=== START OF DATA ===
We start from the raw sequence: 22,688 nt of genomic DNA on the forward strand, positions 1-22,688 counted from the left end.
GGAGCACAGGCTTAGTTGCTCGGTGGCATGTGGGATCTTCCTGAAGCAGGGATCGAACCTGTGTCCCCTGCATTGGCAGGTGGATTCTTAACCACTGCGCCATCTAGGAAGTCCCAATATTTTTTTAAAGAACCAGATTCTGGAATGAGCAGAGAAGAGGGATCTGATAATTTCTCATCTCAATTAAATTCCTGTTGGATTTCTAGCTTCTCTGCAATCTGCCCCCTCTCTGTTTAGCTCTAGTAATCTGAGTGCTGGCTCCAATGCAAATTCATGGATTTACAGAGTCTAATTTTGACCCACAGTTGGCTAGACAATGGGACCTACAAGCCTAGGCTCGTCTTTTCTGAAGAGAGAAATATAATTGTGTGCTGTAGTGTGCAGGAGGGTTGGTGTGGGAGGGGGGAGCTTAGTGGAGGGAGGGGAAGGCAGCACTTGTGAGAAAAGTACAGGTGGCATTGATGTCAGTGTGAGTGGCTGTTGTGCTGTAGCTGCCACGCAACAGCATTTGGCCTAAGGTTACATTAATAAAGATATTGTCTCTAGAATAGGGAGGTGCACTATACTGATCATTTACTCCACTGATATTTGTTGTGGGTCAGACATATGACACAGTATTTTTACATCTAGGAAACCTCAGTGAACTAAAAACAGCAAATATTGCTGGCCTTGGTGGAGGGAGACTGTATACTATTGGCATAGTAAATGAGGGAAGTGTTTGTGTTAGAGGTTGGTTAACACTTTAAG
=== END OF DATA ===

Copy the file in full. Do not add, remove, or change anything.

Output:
We start from the raw sequence: 22,688 nt of genomic DNA on the forward strand, positions 1-22,688 counted from the left end.
GGAGCACAGGCTTAGTTGCTCGGTGGCATGTGGGATCTTCCTGAAGCAGGGATCGAACCTGTGTCCCCTGCATTGGCAGGTGGATTCTTAACCACTGCGCCATCTAGGAAGTCCCAATATTTTTTTAAAGAACCAGATTCTGGAATGAGCAGAGAAGAGGGATCTGATAATTTCTCATCTCAATTAAATTCCTGTTGGATTTCTAGCTTCTCTGCAATCTGCCCCCTCTCTGTTTAGCTCTAGTAATCTGAGTGCTGGCTCCAATGCAAATTCATGGATTTACAGAGTCTAATTTTGACCCACAGTTGGCTAGACAATGGGACCTACAAGCCTAGGCTCGTCTTTTCTGAAGAGAGAAATATAATTGTGTGCTGTAGTGTGCAGGAGGGTTGGTGTGGGAGGGGGGAGCTTAGTGGAGGGAGGGGAAGGCAGCACTTGTGAGAAAAGTACAGGTGGCATTGATGTCAGTGTGAGTGGCTGTTGTGCTGTAGCTGCCACGCAACAGCATTTGGCCTAAGGTTACATTAATAAAGATATTGTCTCTAGAATAGGGAGGTGCACTATACTGATCATTTACTCCACTGATATTTGTTGTGGGTCAGACATATGACACAGTATTTTTACATCTAGGAAACCTCAGTGAACTAAAAACAGCAAATATTGCTGGCCTTGGTGGAGGGAGACTGTATACTATTGGCATAGTAAATGAGGGAAGTGTTTGTGTTAGAGGTTGGTTAACACTTTAAG